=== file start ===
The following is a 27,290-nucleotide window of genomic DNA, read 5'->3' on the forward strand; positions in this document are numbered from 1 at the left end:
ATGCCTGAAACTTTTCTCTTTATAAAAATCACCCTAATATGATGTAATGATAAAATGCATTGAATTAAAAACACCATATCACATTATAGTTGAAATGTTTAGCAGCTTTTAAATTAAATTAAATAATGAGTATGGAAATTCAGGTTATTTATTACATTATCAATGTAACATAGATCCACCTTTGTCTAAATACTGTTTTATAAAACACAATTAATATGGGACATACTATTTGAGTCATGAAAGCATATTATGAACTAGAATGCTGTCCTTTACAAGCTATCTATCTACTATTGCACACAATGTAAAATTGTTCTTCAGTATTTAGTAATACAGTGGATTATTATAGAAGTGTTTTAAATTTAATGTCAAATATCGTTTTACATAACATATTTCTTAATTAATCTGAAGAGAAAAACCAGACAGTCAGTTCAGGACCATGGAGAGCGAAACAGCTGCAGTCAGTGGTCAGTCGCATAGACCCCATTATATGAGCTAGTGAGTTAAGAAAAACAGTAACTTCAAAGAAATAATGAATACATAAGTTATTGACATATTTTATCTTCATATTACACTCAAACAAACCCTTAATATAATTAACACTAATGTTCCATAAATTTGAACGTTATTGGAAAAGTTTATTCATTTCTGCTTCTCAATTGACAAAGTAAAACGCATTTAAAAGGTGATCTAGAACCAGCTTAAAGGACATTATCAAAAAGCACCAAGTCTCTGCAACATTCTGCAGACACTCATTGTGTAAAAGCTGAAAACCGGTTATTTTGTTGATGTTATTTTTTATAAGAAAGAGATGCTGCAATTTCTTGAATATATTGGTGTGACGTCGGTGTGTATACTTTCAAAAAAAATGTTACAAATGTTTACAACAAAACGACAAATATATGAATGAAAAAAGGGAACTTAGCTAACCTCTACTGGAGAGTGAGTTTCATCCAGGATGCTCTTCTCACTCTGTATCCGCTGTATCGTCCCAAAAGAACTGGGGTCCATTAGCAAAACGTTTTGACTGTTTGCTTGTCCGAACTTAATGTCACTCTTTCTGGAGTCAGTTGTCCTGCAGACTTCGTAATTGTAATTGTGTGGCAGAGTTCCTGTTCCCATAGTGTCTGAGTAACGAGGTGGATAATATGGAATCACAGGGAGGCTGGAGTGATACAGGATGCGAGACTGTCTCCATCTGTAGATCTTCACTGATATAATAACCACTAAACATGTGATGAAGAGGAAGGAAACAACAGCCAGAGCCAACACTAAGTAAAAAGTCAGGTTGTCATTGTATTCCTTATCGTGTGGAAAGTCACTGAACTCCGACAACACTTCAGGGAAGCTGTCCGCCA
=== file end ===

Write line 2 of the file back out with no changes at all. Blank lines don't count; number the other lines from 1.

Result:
ATGCCTGAAACTTTTCTCTTTATAAAAATCACCCTAATATGATGTAATGATAAAATGCATTGAATTAAAAACACCATATCACATTATAGTTGAAATGTTTAGCAGCTTTTAAATTAAATTAAATAATGAGTATGGAAATTCAGGTTATTTATTACATTATCAATGTAACATAGATCCACCTTTGTCTAAATACTGTTTTATAAAACACAATTAATATGGGACATACTATTTGAGTCATGAAAGCATATTATGAACTAGAATGCTGTCCTTTACAAGCTATCTATCTACTATTGCACACAATGTAAAATTGTTCTTCAGTATTTAGTAATACAGTGGATTATTATAGAAGTGTTTTAAATTTAATGTCAAATATCGTTTTACATAACATATTTCTTAATTAATCTGAAGAGAAAAACCAGACAGTCAGTTCAGGACCATGGAGAGCGAAACAGCTGCAGTCAGTGGTCAGTCGCATAGACCCCATTATATGAGCTAGTGAGTTAAGAAAAACAGTAACTTCAAAGAAATAATGAATACATAAGTTATTGACATATTTTATCTTCATATTACACTCAAACAAACCCTTAATATAATTAACACTAATGTTCCATAAATTTGAACGTTATTGGAAAAGTTTATTCATTTCTGCTTCTCAATTGACAAAGTAAAACGCATTTAAAAGGTGATCTAGAACCAGCTTAAAGGACATTATCAAAAAGCACCAAGTCTCTGCAACATTCTGCAGACACTCATTGTGTAAAAGCTGAAAACCGGTTATTTTGTTGATGTTATTTTTTATAAGAAAGAGATGCTGCAATTTCTTGAATATATTGGTGTGACGTCGGTGTGTATACTTTCAAAAAAAATGTTACAAATGTTTACAACAAAACGACAAATATATGAATGAAAAAAGGGAACTTAGCTAACCTCTACTGGAGAGTGAGTTTCATCCAGGATGCTCTTCTCACTCTGTATCCGCTGTATCGTCCCAAAAGAACTGGGGTCCATTAGCAAAACGTTTTGACTGTTTGCTTGTCCGAACTTAATGTCACTCTTTCTGGAGTCAGTTGTCCTGCAGACTTCGTAATTGTAATTGTGTGGCAGAGTTCCTGTTCCCATAGTGTCTGAGTAACGAGGTGGATAATATGGAATCACAGGGAGGCTGGAGTGATACAGGATGCGAGACTGTCTCCATCTGTAGATCTTCACTGATATAATAACCACTAAACATGTGATGAAGAGGAAGGAAACAACAGCCAGAGCCAACACTAAGTAAAAAGTCAGGTTGTCATTGTATTCCTTATCGTGTGGAAAGTCACTGAACTCCGACAACACTTCAGGGAAGCTGTCCGCCA